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Intervention by Denise Caruso Read Intervention by Denise Caruso, Executive Director of the Hybrid Vigor Silver Award Winner, 2007 Independent Publisher Book Awards; Best Business Books 2007, Strategy+Business Magazine

archive for January, 2009


by ~ January 21, 2009

According to the Identity Theft Resource Center (ITRC) and datalossdb.org, about 250 million credit cards were compromised in the last two years. Analysts estimate that only about half of compromised cards are reported, so the actual total may be well over 500 million.

Add to that number Tuesday’s revelation that more than 100 million credit cards were compromised by malicious software at Heartland Payment Systems and the total exceeds 600 million. That’s roughly the same number as bank cards in circulation in the U.S.

So hackers can now hang “Mission Accomplished!” banner ads on Amazon.com and eBay. There are no more credit cards to steal. To co-opt that lovable phrase from Zero Wing, “ALL YOUR CREDIT CARDS ARE BELONG TO US!”

Heartland Payment Systems was no TJX. The company had plenty of security and preventative systems in place. And yet the theft went undetected for more than a year. Clearly, something is horribly wrong with both the way the credit system works and with online security.

Compliance with PCI standards won’t prevent data breaches; it’s time to rethink the whole model. In particular, security architects need to pay greater attention to the role of social trust in online transactions and Internet security.


by ~ January 8, 2009

One thing’s for certain: Obama gives a great speech. And a good whooping. He gave Wall St. execs and politicians a public flogging today. Notably he blamed politicians who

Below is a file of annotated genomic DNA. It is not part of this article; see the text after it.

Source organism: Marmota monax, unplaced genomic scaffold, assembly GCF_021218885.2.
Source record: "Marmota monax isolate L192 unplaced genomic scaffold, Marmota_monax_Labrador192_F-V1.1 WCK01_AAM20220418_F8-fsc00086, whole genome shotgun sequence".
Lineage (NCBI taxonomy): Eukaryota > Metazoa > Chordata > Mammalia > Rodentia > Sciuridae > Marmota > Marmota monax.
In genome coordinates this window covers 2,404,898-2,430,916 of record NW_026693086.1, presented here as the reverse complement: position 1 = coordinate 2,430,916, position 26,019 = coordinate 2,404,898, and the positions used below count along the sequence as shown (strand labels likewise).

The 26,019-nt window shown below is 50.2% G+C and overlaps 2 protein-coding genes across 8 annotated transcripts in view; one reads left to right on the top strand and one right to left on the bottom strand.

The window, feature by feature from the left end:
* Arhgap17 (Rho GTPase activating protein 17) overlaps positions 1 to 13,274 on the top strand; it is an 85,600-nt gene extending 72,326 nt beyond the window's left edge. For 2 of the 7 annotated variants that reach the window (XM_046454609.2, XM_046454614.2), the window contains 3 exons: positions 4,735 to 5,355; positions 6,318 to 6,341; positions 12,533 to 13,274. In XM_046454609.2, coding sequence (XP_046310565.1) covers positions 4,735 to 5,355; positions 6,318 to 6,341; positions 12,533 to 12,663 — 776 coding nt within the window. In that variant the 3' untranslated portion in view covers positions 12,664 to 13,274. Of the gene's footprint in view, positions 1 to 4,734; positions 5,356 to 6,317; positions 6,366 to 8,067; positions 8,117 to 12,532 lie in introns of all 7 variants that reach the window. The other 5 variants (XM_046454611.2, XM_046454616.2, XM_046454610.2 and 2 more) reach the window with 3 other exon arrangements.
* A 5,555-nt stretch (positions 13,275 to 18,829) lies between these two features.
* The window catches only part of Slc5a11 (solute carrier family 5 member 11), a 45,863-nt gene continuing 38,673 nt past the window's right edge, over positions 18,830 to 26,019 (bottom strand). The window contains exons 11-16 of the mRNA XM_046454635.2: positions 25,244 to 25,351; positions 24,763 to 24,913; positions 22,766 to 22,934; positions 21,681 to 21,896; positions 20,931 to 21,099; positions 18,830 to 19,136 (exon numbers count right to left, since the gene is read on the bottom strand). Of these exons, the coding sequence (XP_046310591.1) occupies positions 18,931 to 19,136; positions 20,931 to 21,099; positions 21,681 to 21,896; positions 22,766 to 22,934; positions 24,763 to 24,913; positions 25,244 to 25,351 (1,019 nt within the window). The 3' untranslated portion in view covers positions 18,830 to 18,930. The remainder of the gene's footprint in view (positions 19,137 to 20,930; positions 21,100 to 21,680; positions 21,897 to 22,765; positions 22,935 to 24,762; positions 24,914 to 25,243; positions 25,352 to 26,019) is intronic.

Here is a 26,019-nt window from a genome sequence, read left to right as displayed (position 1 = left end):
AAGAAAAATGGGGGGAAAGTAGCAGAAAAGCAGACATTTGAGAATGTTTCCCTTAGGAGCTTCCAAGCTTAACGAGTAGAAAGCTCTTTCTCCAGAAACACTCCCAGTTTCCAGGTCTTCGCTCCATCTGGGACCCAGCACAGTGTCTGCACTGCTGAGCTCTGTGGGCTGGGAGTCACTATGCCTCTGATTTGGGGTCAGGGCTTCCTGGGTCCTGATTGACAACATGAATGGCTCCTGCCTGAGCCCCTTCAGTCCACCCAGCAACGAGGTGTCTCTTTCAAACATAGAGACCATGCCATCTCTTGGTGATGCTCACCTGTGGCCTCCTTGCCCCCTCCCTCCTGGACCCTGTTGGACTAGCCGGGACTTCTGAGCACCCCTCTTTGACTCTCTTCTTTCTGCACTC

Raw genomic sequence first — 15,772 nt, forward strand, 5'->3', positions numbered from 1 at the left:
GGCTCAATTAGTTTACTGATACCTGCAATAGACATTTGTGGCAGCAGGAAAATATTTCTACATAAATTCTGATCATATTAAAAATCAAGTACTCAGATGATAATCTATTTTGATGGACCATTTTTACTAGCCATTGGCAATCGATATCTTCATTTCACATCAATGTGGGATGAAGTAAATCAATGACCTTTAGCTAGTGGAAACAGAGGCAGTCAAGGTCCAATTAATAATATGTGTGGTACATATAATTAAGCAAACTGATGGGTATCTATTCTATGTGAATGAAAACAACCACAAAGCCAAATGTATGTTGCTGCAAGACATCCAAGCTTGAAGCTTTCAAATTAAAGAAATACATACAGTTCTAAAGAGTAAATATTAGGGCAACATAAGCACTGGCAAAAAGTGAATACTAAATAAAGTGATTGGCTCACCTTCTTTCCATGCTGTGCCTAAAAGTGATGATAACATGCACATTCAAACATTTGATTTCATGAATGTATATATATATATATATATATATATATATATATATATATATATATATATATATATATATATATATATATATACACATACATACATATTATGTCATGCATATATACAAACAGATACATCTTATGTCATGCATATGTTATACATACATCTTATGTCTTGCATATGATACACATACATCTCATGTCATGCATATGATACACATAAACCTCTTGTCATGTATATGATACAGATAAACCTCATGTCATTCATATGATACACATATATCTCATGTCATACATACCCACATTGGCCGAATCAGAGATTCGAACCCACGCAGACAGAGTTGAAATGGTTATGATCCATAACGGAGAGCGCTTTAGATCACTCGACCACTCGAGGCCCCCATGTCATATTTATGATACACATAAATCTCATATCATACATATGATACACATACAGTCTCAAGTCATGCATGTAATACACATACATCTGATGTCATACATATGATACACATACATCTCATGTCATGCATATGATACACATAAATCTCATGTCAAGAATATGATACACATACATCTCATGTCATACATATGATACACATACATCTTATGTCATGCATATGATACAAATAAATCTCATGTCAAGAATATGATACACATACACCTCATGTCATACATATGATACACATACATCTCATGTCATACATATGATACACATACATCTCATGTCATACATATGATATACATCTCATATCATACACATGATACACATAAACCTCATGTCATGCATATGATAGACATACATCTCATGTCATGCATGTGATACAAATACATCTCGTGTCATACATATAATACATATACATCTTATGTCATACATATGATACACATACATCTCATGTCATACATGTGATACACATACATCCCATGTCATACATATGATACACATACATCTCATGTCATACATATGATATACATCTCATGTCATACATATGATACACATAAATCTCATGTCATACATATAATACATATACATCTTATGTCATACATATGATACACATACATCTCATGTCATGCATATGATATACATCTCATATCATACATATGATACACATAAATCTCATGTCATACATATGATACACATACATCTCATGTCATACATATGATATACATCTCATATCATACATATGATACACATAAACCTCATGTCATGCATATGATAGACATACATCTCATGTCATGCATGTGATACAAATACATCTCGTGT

spent taxpayer money without wisdom or discipline, and too often focused on scoring political points instead of the problems they were sent here to solve. The result has been a devastating loss of trust and confidence in our economy, our financial markets, and our government.

The spending proposals Mr. Obama outlined seem reasonable, although I have to suspend my disbelief (for now) about the proposed speed and value of moving health records online.

My only word of caution is that it’s much easier to find fault in others than to outperform them. It’s of course possible to raise the bar on efficiency and efficacy in government, but not by much. Democrat or Republican, in the final analysis we’re all limited by human frailty. But we can all endure hardship much better when we feel we haven’t suffered the insult of “a devastating loss of trust” in addition to our injury. So I hope the Obama Administration focuses on building the apparatus for trust in addition to rebuilding America’s infrastructure.


by ~ January 7, 2009

2008 will go down as the year the free market died. Deregulation in private capital markets has dealt itself a mortal blow. In the last few months, world governments have taken positions in private companies and banks, have decided which companies to rescue and which to let fail, and have adjusted currency prices across the globe. Over the next few months, lawmakers will draft legislation to more aggressively monitor, regulate, and restrain market activity.

In the face of such a massive implosion, we’re left to wonder where it goes from here. Do these developments vindicate Marx? Do they portend a transition in the U.S. toward socialism?

But in the aftermath of market disaster lies an opportunity to develop a more appropriate model for the market for the next century. This new market system won’t be a production of the actuarial-economist mind as much as of the social-scientific community. But before we build anew, let’s take a moment to reflect on some of problems last year’s reasoning.

1. In practice, free markets can never truly be free